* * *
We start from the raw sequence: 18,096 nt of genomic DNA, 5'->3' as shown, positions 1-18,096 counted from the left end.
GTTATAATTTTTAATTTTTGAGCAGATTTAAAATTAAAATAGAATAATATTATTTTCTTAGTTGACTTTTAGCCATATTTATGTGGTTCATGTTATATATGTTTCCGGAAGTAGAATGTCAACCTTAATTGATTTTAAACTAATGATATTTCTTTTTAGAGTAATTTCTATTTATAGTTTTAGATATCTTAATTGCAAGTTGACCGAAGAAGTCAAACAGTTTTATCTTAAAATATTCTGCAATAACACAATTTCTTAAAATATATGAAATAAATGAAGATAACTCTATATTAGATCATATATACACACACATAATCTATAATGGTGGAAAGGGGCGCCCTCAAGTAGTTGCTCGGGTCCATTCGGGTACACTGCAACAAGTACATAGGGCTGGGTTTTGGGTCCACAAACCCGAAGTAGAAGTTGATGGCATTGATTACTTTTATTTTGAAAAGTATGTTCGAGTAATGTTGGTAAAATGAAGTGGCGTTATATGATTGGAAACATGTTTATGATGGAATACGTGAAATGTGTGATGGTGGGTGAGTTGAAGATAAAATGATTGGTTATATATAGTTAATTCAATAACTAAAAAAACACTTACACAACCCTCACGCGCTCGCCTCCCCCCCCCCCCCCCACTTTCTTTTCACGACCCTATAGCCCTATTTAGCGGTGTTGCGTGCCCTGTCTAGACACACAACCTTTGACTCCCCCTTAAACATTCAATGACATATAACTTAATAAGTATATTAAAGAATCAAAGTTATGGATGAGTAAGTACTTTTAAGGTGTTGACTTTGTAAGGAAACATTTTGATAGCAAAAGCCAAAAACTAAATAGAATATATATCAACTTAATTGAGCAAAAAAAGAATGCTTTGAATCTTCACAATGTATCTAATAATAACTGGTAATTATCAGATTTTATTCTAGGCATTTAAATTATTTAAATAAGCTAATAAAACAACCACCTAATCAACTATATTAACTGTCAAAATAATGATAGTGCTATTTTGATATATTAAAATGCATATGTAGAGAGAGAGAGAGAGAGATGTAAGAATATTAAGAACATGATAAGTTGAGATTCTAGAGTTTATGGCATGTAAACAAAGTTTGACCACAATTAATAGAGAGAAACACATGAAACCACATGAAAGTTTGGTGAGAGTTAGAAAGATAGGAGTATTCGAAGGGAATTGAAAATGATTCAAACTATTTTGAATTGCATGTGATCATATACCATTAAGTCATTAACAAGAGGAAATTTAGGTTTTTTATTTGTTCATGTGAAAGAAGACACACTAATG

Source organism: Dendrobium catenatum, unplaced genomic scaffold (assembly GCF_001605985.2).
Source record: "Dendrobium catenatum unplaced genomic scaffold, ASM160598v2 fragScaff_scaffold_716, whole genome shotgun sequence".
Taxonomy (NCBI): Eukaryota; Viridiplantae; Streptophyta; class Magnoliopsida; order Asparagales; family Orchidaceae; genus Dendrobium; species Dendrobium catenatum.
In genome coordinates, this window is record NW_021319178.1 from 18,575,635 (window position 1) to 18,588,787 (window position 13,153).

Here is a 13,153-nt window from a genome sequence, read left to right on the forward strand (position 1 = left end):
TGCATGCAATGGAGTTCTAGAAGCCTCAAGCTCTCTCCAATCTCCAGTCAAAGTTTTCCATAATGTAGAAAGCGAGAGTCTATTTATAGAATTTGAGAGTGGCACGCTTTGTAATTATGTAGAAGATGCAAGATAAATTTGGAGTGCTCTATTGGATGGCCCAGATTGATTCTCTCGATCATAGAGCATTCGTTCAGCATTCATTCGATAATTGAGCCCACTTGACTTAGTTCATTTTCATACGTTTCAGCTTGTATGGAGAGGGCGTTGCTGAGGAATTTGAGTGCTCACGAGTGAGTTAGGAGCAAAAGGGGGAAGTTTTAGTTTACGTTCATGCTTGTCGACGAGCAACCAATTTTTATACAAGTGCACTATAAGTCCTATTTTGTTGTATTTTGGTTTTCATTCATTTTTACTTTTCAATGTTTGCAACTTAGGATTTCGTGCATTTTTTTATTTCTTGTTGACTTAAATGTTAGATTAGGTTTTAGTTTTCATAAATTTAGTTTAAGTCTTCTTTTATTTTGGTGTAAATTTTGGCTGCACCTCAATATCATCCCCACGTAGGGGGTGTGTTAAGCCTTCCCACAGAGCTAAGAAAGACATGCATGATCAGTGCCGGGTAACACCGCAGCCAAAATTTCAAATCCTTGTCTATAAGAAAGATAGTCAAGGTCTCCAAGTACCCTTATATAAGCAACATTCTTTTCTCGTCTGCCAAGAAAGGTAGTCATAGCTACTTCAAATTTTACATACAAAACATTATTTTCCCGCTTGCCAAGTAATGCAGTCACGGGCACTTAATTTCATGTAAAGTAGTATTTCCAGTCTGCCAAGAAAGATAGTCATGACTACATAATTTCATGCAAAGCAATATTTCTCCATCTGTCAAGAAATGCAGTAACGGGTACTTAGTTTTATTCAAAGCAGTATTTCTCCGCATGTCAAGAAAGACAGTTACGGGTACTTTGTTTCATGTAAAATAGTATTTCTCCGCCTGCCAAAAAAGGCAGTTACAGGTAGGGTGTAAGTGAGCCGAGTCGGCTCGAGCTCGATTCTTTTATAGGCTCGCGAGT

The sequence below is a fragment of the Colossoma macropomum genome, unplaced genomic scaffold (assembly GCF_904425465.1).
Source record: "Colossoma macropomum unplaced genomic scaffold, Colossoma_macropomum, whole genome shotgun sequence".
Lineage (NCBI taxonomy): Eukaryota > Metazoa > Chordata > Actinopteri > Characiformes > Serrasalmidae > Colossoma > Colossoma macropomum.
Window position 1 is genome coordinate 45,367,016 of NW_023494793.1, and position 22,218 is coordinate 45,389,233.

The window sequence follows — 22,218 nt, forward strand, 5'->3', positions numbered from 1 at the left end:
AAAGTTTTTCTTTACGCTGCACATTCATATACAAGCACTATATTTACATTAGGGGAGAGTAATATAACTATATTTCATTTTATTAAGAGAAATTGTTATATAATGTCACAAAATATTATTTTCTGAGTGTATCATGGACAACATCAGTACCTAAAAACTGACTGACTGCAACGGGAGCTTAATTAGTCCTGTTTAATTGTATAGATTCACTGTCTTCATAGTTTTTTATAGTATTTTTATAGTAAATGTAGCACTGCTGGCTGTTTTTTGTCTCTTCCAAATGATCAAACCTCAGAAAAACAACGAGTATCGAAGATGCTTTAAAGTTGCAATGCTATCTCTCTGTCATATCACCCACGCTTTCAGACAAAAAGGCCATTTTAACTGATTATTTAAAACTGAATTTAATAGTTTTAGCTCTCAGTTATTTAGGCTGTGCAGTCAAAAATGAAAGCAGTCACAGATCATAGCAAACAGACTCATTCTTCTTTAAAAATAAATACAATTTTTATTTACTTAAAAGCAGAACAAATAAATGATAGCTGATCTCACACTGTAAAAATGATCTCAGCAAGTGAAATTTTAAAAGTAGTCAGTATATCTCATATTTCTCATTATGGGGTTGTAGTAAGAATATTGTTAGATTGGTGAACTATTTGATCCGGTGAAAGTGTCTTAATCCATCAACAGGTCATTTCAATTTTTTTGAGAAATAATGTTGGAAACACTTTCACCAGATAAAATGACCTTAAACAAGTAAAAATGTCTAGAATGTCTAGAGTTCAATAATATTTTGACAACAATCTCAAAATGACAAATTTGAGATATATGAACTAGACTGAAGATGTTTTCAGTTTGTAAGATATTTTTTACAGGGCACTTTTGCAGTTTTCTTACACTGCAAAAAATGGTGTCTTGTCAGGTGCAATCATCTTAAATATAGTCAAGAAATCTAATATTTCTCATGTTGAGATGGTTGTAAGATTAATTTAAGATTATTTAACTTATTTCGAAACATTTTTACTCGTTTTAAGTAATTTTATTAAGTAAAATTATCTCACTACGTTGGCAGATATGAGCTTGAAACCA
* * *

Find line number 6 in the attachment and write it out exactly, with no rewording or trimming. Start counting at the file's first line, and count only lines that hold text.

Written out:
In genome coordinates, this window is record NW_021319178.1 from 18,575,635 (window position 1) to 18,588,787 (window position 13,153).